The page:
Clinical research coordinators (CRCs) play a crucial role in ensuring the success of research sites. Managing a myriad of responsibilities throughout the day, the CRC is the “heart” of a clinical trial – the champion of the protocol, the guardian of the patients, the taskmaster of the research team. CRCs are charged with ensuring high levels of ethical standards and data integrity, despite increasing workloads and scarce resources. Given the research industry’s changing landscape, it’s imperative to identify opportunities for improvement and find solutions that optimize CRC workflows and increase the bandwidth of every research team member.
When I was a Clinical Research Nurse, a typical day for me started between 6:00 and 7:00 am.
My first hour would be spent preparing for patient visits, checking emails, and filing paperwork. My first patient would arrive between 7:00 and 7:30. Each visit could last anywhere from three to eight hours, and I might see up to six or seven patients a day. In addition to actually completing the required activities of the visit, I found myself having to document those activities in the medical record (of which I then had to make copies), then transcribe them onto a paper case report form (CRF), enter them into an electronic CRF, and finally file both the paper CRFs and the copies of the medical record in the patient’s binder. Some visits required me to bounce back and forth between different buildings, or even different campuses, holding onto those CRFs for dear life, while also answering phone calls from patients, PIs, sponsors, and other CRCs.
Once all of the patients were discharged, usually eight or nine hours later, I could return to my office to work on my administrative duties. Typically this meant scheduling and tracking patient or monitor visits, or performing data entry. Other times it could be IRB submissions, budget and contract review, or maintaining the Investigator Site File and regulatory binders. Or maybe I was reviewing patient records to locate potential candidates, updating study logs, or ordering supplies. And one time, I even had to chase the FedEx truck down a busy street at 8 o’clock at night to make sure records were shipped on the same day as the visit was conducted, per the study protocol.
Regardless of the specific duties I was performing each day, my hours were long and my days were hectic.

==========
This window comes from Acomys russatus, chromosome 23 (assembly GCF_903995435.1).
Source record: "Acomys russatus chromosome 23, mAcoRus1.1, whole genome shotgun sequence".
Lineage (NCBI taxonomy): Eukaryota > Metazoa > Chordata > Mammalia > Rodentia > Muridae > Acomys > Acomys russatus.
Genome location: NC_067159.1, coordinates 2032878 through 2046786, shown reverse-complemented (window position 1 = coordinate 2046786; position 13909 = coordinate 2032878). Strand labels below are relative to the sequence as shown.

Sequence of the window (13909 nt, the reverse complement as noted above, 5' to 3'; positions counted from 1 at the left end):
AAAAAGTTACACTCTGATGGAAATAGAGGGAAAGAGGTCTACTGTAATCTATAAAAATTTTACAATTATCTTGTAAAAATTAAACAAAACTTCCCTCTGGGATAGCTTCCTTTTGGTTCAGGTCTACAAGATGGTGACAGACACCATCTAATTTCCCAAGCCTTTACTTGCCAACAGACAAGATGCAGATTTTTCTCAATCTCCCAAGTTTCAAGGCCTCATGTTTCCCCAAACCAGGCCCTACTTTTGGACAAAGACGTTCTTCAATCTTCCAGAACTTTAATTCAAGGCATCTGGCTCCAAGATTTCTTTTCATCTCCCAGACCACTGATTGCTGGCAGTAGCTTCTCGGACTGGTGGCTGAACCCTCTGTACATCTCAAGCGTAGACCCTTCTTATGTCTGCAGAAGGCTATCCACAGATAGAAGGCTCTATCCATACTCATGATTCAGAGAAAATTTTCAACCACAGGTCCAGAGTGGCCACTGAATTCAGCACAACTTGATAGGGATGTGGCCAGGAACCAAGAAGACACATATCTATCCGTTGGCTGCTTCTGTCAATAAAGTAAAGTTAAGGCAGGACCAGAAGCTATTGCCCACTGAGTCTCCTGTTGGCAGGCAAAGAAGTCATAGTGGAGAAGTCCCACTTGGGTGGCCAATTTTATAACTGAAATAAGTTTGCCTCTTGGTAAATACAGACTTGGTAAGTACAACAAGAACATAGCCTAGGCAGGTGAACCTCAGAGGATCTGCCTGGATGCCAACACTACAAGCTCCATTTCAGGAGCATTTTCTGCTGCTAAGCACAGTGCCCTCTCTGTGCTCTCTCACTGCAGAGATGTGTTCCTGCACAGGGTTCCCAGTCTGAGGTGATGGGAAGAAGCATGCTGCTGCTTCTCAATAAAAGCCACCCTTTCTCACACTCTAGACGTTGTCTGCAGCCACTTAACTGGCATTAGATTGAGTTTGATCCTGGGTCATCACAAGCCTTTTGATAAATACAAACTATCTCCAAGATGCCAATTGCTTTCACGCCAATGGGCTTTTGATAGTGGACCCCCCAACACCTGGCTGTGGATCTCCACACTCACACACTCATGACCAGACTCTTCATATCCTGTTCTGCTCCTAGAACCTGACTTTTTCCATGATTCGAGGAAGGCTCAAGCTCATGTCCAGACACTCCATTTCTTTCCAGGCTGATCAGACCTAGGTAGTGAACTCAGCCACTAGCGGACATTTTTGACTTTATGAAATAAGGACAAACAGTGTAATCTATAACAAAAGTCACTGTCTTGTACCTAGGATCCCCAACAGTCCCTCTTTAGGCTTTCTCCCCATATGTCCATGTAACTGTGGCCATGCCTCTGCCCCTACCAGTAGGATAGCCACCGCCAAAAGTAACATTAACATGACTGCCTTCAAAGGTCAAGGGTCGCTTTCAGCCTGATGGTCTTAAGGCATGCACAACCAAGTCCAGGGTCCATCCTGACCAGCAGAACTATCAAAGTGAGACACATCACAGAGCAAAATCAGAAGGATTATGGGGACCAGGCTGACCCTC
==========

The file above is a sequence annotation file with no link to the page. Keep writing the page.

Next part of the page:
Sound familiar? My story is certainly not unique.
According to the NIH, the number of registered clinical research studies has increased by nearly 40 percent since 2000. Regulatory requirements have also become more elaborate, with the FDA eCTD guideline and the ICH E6 R2 revision draft steering the industry towards a conversion from paper to digital documentation. At the same time, the 2015 CenterWatch-ACRP Salary and Career Survey states that study volume per CRC has doubled over the last 10 years.
So this represents a major disparity between the number of trials CRCs report that they can safely and effectively manage and the number of trials they are actually assigned. Almost one-quarter revealed that they were dissatisfied with their jobs, and many more reported only moderate job satisfaction. Not surprisingly, turnover rates among CRCs are high, with more than half leaving their positions within three years and citing heavy workload burnout as the primary reason.
Source: 2015 CenterWatch-ACRP Salary and Career Survey
Why are protracted hours and chaotic schedules so common among CRCs? The answer lies in the workflow, specifically when considering the amount of time wasted on redundant tasks.
The most valuable asset a CRC has is time. Streamlining research processes has the power to not only increase productivity, efficiency, and quality but also to reduce CRC stress and burnout. That way research sites can hold on to their most important resource: experienced CRCs.
Unfortunately, talking about consolidating workflows and actually doing it are two very different things, particularly in an increasingly complex industry. In fact, many research teams become overwhelmed when just trying to find time for process improvement in their already full schedules. But what if you could find a way to simultaneously cut the time demanded for CRC administrative tasks in half while improving the quality and utility of your data?
Well you can.